Before this, we spent a couple days in Puerto Iguazu, the Argentinian city closest to Iguazu Falls. Foz do Iguacu is the Brazilian equivalent, a jumping-off point for visiting the amazing waterfalls. To get to Puerto Iguazu, we took a 17-hour bus from Buenos Aires. I suppose we could have booked a flight from BA to Rio, but we would have missed out on this extraordinary natural wonder.
Puerto Iguazu is a great place to see the Triple Frontier, the tri-border area of Argentina, Brazil and Paraguay, where the Iguazu and Parana rivers converge, so we walked there on our first day in town.
|A tree at the border.|
|We are in Argentina, directly across the river and to the right is Brazil and to the left is Paraguay.|
Walking around the downtown area, we stumbled upon some funny mannequins in a Lacoste shop.
|Wow! Those dalmatians really look great in the summer 2012 mixed-knit striped line.|
The next day we ventured off to the main attraction. Both Argentina and Brazil have parks with views of the falls, and most guidebooks tell you to visit both sides to get the full overview, but based on what other travelers told us, it seems the Argentinian side is best, so we decided to only go there.
Bridges and walkways lead you through the park, to many different waterfalls.
|Our first view of the falls.|
Boats take visitors around the park, and in the end we decided to "ball out" and take two of the main boat trips offered. The first takes you straight to the waterfalls, soaking you to the bone (which feels wonderful in the heat) and the other is lazy river style, rafting through the jungle.
|The thrill-seeker's boat ride.|
|People in the top-right corner.|
|A sign for blind visitors. Too bad they can't actually see the waterfalls, but I guess the sound alone is worth a visit for them.|
Some might say the main attraction is the U-shaped Garganta del Diablo (Devil's Throat), which you access through a series of long boardwalks.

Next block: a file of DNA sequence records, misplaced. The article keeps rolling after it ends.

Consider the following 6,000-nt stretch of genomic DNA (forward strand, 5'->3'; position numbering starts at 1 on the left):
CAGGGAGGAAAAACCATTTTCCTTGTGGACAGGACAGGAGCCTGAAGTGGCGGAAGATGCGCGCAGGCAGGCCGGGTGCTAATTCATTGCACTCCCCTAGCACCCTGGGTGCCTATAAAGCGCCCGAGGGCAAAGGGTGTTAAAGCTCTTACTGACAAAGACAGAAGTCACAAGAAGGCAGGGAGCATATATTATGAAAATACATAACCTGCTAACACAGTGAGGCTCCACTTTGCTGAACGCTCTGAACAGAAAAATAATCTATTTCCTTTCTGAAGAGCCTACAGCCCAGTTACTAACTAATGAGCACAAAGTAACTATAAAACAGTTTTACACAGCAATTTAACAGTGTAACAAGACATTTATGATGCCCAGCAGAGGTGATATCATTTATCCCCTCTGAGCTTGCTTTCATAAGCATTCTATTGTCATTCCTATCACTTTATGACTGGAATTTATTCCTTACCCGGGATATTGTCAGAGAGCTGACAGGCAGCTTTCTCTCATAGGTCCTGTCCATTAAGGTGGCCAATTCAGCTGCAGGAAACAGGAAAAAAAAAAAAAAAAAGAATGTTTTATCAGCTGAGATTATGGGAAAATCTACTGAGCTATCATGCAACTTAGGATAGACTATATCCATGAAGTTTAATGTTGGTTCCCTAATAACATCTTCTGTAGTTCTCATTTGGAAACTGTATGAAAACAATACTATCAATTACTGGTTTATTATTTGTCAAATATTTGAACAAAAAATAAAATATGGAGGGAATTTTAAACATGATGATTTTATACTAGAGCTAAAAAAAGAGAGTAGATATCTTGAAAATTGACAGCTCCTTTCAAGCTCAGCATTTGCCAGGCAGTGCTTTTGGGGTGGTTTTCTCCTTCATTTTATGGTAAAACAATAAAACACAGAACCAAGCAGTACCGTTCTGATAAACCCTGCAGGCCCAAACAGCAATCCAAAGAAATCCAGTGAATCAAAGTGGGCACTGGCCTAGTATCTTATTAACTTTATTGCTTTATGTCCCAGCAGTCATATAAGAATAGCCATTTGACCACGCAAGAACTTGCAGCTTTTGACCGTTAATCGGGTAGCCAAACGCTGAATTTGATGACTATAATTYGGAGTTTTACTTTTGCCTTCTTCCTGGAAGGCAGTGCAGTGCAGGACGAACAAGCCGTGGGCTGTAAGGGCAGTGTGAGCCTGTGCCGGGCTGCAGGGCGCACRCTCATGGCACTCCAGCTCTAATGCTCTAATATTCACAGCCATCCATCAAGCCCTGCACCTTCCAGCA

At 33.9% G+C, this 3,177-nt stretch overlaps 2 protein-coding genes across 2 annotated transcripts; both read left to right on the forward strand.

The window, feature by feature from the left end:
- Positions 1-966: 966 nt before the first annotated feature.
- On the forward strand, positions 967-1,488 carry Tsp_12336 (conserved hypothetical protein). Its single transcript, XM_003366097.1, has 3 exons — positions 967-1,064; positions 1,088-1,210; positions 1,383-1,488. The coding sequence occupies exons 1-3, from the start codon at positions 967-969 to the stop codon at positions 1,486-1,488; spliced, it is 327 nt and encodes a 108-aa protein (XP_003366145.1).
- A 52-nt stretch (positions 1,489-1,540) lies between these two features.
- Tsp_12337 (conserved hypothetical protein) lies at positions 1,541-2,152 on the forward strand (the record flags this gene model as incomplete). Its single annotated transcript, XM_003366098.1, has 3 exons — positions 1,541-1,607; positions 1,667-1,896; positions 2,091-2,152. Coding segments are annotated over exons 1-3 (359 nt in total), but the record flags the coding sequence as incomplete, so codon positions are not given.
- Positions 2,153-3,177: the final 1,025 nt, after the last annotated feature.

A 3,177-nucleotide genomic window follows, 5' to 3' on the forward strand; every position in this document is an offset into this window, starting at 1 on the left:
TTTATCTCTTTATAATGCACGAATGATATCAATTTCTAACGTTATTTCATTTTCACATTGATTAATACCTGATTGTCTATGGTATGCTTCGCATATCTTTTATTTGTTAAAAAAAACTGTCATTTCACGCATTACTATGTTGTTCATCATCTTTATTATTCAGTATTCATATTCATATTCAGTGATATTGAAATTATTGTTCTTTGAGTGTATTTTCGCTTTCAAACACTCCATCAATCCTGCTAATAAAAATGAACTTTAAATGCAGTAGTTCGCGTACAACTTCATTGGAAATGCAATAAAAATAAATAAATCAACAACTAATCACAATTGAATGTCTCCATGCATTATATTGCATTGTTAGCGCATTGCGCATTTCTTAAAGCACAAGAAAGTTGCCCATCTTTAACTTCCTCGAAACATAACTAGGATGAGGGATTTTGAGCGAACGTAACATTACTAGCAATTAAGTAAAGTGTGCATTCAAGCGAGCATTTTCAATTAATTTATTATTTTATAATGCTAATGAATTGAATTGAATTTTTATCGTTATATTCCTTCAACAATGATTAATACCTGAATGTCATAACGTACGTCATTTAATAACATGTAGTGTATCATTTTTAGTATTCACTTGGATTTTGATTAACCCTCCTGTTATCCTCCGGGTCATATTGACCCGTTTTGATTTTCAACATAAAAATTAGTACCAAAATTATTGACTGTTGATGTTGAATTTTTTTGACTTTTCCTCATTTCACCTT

|On the way to Garganta del Diablo.|
|The earth sinks in on itself...|
|This is the chasm between Argentina and Brazil. Double rainbow!|
|The chill raft down the river back from Garganta del Diablo.|
|Monkeys in the trees.|
|Bad monkey. Monica picked some fruit that she saw the monkeys eating and was later reprimanded by our guide.|
The park is very touristy and packed full of people. It reminded me a lot of a day at Six Flags or Disney World, just with fewer tramp stamps. At times it was difficult to deal with the crowds, especially in the heat. Everyone was trying to get the best photo and you basically had to elbow your way in to get a good look. That first day we did almost everything the park offered, except for one trail that takes you to a secret waterfall and the upper falls trail, that gives you a view of the waterfalls from above. I decided to go back the next day (half-price admission) while Monica stayed at our hostel, which had a pool, hammocks, and an outdoor kitchen and patio (can't blame her).
Along the trail, I encountered wildlife, which really made me feel I was in the jungle.
|Bad photo of a big iguana--the thing moved fast.|
|Monkey? No. It's a coati, also known as the Brazilian aardvark.|
|These animals roam all around the park and are very common to see. They are part of the raccoon family and have a nose a bit like an anteater.|
|The little one on the right is yawning.|
|The waterfall. Everyone wants a turn underneath.|
|Family photo opportunity. Everyone is trying to get the baby to look at the camera.|
Most of the people on the trail appeared to be locals, which was cool. The waterfall itself wasn't that impressive, considering what you can see on the other side of the park, but the trail was beautiful and I think with any other surroundings this waterfall/swimming hole would be much more appreciated and frequented.
I then made my way to the upper falls trail for one last view. It's almost like I did a double-take, going back that second day, to make sure it was all real.
|Little people down there.|
|If you can't stand rainbows, don't come to this park.|
|I never found me pot o gold...|
Compared to Niagara Falls, Iguazu is four times as wide and also taller, but to me I thought it didn't look as tall as Niagara, probably because of how wide it is. Niagara's version of the thrilling boat ride mentioned above is called the "Maid of the Mist" and is pretty fun, but everyone wears ponchos because the water is too cold and you only get misted, not drenched. It's not a speed boat like the one in Iguazu, and it only goes up to the falls once, rather than three times (two different waterfalls). Niagara is still amazing in its own way. I actually started tearing up on the Maid of the Mist when the guide announced, "This. Is. Niagara. Falls."
But the main thing I loved about Iguazu is how green it is. It is the jungle and you feel it when you go there. It is quite theme park-y, but makes up for it with the Sendero Macuco trail and the magnitude of the landscape. If you get the chance, I say visit Iguazu Falls.
|The bus ticket booth. Instead of going to Rio, we could have gone to Moron! Oh well, next time...|